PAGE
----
The political rise of Senator Kamala Harris: From California attorney to Congress
Sen. Kamala Harris said Thursday that she did not know about the allegations of harassment made against one of her longtime staff members, who resigned Wednesday after The Sacramento Bee inquired about a $400,000 harassment and retaliation settlement resulting from his time working for Harris at the California Department of Justice.
“I did not,” she said on the steps outside the U.S. Capitol. “Nope.”
Larry Wallace, who was the director of the Division of Law Enforcement under then-Attorney General Harris, was accused by his former executive assistant Danielle Hartley in December 2016 of “gender harassment” and other demeaning behavior, including frequently asking her to crawl under his desk to change the paper in his printer.
“It’s something that I take very seriously, and I think we all should,” Harris said. She did not answer whether she believes Hartley but said she has “not talked to her directly.”
The lawsuit was filed on Dec. 30, 2016, when Harris was still attorney general but preparing to be sworn in as California’s newly elected Democratic senator. It was settled less than five months later, in May 2017, by Xavier Becerra, who was appointed to replace her as attorney general.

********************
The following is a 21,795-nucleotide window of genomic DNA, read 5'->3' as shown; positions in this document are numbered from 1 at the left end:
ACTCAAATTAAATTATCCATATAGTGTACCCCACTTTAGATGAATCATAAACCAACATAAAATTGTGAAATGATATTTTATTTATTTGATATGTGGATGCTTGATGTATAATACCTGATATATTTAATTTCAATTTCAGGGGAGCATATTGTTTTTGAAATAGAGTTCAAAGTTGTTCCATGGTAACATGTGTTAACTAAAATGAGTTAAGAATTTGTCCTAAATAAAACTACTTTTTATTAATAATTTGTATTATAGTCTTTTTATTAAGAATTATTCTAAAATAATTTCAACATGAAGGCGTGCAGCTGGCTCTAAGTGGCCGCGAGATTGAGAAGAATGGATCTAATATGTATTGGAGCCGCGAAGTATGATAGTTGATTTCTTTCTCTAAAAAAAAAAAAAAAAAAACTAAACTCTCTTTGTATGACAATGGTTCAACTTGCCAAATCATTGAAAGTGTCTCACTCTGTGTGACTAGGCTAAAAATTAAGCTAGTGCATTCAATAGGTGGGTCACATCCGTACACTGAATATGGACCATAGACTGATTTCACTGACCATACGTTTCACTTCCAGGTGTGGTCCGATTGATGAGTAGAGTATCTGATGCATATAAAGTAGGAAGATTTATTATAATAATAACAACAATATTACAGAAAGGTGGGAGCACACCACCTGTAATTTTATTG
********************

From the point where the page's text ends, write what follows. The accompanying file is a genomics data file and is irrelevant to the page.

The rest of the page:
Wallace worked with Harris for 14 years, including the San Francisco District Attorney’s office. He came to the Department of Justice after she was elected attorney general in 2010 and became a senior advisor in her Sacramento office after she ascended to the U.S. Senate two years ago.
“We were unaware of this issue and take accusations of harassment extremely seriously. This evening, Mr. Wallace offered his resignation to the senator and she accepted it,” Harris spokeswoman Lily Adams wrote in an email Wednesday.
Harris, who has said she will decide over the holidays whether to run for president in 2020, has been a prominent figure in the #MeToo movement against workplace sexual harassment. Last year, she was among a group of female senators that were the first to call for the resignation of Sen. Al Franken after multiple women accused him of sexual misconduct, and she introduced a bill in June to ban forced nondisclosure agreements in harassment settlements.